Labor Day: How Political and Economic Freedom Are Linked
On September 6, 1936, the eve of Labor Day, President Franklin Roosevelt delivered his eighth “Fireside Chat.” Although his New Deal program had seen some policy successes—including the passage in 1935 of the Social Security Act—the Great Depression was still far from over, the unemployment rate remained above 20 percent, and millions of Americans were suffering. FDR began this address by movingly describing what he saw on a just-completed tour of nine states affected by “drought devastation”:
I shall never forget the fields of wheat so blasted by heat that they cannot be harvested. I shall never forget field after field of corn stunted, earless and stripped of leaves, for what the sun left the grasshoppers took. I saw brown pastures which would not keep a cow on fifty acres.
After discussing his administration’s plans to help the drought-stricken states, and then more general plans for getting people back to work, Roosevelt concluded with these remarks (beginning at 22:15 in this audio recording*) about the meaning of Labor Day:
Tomorrow is Labor Day. Labor Day in this country has never been a class holiday. It has always been a national holiday. It has never had more significance as a national holiday than it has now. In other countries the relationship of employer and employee has been more or less accepted as a class relationship not readily to be broken through. In this country we insist, as an essential of the American way of life, that the employer-employee relationship should be one between free men and equals. We refuse to regard those who work with hand or brain as different from or inferior to those who live from their own property. We insist that labor is entitled to as much respect as property. But our workers with hand and brain deserve more than respect for their labor. They deserve practical protection in the opportunity to use their labor at a return adequate to support them at a decent and constantly rising standard of living, and to accumulate a margin of security against the inevitable vicissitudes of life.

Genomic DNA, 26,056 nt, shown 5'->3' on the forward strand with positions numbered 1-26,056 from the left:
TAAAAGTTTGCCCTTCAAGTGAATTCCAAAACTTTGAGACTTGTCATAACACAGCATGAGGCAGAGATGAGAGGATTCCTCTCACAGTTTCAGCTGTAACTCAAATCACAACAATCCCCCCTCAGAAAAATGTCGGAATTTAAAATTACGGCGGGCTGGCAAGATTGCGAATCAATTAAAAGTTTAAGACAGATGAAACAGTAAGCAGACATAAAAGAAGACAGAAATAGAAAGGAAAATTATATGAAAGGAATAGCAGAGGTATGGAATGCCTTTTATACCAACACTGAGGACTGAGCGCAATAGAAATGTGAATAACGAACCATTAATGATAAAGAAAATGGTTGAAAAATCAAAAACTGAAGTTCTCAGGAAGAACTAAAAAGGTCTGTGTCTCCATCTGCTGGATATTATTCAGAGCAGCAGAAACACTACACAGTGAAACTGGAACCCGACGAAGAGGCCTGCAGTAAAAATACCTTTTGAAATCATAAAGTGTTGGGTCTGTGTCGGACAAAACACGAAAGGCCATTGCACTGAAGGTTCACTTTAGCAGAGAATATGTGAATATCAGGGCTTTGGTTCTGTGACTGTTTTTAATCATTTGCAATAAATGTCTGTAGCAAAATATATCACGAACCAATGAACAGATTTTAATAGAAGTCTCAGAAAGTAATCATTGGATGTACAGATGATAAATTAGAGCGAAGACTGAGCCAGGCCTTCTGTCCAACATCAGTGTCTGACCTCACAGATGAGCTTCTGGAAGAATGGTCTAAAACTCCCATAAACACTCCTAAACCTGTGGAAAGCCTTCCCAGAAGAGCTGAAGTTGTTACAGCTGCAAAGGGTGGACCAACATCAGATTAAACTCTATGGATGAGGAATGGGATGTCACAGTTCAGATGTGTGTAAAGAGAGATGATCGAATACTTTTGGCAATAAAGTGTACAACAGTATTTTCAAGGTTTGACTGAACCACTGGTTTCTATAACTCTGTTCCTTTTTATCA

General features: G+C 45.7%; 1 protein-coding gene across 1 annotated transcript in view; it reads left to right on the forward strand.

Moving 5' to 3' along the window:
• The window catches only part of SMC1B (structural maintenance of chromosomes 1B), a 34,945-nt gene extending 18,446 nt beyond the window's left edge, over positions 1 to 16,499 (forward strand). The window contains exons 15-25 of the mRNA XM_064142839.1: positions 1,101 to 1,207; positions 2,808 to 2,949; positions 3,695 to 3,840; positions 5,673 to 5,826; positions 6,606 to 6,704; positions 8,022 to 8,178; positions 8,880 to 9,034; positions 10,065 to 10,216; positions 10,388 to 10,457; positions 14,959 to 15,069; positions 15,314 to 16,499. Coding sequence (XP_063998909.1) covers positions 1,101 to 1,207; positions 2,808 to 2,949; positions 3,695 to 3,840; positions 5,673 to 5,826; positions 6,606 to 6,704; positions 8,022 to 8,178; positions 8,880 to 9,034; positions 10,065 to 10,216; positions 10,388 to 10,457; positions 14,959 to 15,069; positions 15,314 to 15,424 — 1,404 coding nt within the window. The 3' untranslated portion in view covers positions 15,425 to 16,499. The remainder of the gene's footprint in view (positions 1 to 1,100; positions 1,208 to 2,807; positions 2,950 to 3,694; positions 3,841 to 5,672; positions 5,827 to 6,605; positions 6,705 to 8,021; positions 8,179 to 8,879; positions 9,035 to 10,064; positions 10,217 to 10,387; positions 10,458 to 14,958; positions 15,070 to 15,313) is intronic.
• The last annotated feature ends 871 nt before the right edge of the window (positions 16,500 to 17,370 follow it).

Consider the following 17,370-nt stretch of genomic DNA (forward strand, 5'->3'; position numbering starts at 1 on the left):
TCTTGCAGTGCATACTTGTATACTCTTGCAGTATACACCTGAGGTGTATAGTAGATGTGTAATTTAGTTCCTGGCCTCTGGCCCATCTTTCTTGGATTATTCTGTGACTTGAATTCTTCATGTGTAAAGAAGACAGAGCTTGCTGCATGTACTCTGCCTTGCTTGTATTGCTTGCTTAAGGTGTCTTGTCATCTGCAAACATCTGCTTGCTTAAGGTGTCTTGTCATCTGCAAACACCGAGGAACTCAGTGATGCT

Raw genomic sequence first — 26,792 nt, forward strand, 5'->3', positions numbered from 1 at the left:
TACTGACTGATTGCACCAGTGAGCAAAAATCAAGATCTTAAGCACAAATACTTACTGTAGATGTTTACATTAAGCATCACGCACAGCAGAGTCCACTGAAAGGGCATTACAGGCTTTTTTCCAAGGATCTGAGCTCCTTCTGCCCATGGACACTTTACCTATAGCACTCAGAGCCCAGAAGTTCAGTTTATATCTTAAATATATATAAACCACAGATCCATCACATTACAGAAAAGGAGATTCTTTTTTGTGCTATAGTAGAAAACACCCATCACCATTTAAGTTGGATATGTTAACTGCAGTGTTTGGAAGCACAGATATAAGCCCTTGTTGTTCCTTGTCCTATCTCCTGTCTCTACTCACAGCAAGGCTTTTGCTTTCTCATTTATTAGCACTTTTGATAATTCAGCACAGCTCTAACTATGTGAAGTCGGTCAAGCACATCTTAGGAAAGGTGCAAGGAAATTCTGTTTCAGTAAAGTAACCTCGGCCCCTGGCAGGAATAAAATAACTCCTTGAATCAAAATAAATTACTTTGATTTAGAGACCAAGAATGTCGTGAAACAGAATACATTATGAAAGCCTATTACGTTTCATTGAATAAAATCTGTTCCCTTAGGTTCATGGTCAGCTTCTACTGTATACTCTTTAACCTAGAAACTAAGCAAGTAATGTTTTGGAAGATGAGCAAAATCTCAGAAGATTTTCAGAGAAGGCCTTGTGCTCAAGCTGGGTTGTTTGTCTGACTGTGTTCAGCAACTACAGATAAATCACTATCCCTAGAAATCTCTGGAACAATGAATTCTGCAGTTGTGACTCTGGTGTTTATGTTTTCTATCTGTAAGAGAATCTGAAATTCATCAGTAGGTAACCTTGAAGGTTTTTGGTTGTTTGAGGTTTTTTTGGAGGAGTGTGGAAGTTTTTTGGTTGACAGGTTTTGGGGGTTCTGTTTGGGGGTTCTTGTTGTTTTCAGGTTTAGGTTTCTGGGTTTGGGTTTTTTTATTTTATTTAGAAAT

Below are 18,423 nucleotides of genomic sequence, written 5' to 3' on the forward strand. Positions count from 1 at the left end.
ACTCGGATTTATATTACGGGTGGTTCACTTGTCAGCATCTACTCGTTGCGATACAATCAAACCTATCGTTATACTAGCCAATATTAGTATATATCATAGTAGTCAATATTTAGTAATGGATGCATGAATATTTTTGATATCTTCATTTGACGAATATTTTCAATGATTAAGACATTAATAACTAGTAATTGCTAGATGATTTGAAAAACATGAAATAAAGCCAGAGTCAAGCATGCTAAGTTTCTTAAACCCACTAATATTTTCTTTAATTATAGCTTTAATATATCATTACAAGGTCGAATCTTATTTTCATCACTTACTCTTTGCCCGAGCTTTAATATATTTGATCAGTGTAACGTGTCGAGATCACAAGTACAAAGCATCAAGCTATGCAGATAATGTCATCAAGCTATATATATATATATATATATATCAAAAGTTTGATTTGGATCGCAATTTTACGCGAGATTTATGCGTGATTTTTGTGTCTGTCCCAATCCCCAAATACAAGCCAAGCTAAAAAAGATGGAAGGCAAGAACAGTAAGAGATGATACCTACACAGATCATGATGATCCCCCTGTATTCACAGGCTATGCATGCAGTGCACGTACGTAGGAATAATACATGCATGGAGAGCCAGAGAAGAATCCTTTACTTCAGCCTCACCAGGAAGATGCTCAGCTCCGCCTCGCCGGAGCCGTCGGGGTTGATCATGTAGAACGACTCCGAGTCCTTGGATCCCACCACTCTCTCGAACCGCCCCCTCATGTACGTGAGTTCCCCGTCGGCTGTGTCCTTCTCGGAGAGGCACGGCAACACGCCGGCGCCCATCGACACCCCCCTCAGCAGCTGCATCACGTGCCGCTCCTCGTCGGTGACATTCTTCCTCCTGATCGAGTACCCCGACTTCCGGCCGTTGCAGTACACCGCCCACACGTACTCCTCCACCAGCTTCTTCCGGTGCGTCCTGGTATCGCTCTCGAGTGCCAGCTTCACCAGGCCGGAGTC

The average man must have that twofold opportunity if we are to avoid the growth of a class-conscious society in this country.
There are those who fail to read both the signs of the times and American history. They would try to refuse the worker any effective power to bargain collectively, to earn a decent livelihood and to acquire security. It is those shortsighted ones, not labor, who threaten this country with that class dissension which in other countries has led to dictatorship and the establishment of fear and hatred as the dominant emotions in human life.
All American workers, brain workers and manual workers alike, and all the rest of us whose well-being depends on theirs, know that our needs are one in building an orderly economic democracy in which all can profit and in which all can be secure from the kind of faulty economic direction which brought us to the brink of common ruin seven years ago.
There is no cleavage between white-collar workers and manual workers, between artists and artisans, musicians and mechanics, lawyers and accountants, architects and miners.
Tomorrow, Labor Day, belongs to all of us. Tomorrow, Labor Day, symbolizes the hope of all Americans. Anyone who calls it a class holiday challenges the whole concept of American democracy.
The Fourth of July commemorates our political freedom—a freedom which without economic freedom is meaningless indeed. Labor Day symbolizes our determination to achieve an economic freedom for the average man which will give his political freedom reality.
* The text has been edited to match the president’s verbal delivery, and so differs very slightly from the text as printed in the fifth volume of The Public Papers and Addresses of Franklin D. Roosevelt.